One of the most important things you can do when training new users in a database is to provide context. That is, prior to actually training someone on how to do something, take just a minute or two to explain WHAT you’re going to be doing, and WHY we’re using the database to do this. Too often trainers assume that everyone in the room is starting from the same point of understanding.
For example, when training on how to manage committee data, an introduction of context might look something like this:
“The next section we’re working in is committee management. The purpose of this area is to allow us to manage who is on a given committee, what position they are serving in, the term of their service, and track history (who served back when). In addition, this area will allow us to easily communicate with members of the committee via email. I’ll be walking you through how to create a committee, add people to a committee, assign positions and terms, and how to communicate with them as a group.”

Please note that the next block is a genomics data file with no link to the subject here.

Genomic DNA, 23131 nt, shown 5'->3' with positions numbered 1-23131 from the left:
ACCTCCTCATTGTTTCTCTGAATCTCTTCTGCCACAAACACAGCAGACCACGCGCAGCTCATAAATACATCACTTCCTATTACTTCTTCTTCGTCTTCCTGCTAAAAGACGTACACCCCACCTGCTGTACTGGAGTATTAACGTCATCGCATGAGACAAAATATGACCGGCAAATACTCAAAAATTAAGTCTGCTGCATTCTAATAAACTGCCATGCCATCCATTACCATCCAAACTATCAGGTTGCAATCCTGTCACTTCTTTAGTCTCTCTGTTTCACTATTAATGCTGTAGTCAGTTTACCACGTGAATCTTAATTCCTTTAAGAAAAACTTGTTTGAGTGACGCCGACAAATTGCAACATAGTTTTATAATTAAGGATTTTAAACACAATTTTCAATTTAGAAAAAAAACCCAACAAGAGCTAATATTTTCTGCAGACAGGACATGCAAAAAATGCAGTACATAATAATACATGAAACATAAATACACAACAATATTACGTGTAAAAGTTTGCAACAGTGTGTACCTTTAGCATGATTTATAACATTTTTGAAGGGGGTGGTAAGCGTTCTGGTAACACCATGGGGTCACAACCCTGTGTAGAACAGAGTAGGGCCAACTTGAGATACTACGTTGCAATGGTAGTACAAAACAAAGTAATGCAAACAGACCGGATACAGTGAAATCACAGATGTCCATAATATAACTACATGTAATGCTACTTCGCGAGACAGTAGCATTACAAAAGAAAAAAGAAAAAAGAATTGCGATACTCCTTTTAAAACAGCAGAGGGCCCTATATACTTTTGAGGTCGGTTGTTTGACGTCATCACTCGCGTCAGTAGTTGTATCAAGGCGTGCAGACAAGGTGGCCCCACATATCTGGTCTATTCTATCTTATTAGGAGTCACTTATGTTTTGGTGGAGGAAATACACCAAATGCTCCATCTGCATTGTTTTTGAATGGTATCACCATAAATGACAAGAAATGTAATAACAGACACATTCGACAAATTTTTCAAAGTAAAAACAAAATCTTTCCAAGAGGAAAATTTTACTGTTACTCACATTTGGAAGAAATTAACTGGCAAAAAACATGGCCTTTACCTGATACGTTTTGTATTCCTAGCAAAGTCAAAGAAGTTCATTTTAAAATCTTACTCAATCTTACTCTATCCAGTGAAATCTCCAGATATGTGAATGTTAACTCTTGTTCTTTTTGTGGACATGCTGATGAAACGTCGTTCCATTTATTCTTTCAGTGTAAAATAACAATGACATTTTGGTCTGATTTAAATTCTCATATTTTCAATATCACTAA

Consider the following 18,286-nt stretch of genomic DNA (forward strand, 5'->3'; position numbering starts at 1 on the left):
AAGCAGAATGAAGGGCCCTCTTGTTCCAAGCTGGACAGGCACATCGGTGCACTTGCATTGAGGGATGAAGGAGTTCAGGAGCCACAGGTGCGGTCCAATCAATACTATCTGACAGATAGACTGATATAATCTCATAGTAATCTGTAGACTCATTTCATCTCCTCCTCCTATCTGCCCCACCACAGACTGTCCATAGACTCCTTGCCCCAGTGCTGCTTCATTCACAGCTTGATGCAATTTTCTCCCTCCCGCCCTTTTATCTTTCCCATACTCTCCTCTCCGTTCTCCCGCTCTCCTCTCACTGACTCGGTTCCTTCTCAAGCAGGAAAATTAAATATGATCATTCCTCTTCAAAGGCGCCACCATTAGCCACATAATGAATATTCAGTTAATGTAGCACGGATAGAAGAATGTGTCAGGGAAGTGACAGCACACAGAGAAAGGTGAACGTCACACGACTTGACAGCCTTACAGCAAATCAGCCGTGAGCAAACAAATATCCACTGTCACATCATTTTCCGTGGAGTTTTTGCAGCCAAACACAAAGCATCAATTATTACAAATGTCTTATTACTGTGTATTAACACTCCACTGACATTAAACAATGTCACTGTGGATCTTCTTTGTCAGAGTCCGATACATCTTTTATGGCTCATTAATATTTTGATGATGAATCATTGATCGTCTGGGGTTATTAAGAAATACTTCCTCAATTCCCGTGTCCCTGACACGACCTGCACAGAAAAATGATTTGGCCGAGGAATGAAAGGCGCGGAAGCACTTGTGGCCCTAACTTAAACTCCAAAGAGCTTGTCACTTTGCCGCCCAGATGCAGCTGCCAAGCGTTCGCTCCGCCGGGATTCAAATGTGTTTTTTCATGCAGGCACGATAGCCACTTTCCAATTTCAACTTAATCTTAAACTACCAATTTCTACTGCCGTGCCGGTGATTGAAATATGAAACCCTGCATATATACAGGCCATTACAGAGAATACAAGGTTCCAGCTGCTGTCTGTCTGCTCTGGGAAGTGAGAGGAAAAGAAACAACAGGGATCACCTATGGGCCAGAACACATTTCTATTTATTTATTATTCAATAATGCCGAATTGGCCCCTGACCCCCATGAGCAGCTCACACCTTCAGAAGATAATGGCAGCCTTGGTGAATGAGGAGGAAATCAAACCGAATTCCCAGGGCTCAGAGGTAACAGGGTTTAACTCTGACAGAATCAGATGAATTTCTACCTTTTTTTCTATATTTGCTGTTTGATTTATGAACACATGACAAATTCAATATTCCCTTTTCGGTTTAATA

With that simple bit of context, all users now have some sense of where they are and where they are headed with this training. Too often, though, trainers jump right in at “exercise one,” which requires the learners to mentally catch up with the trainer.
Remember, with training it’s always: Tell me what you’re going to do; do it; and tell me what you did.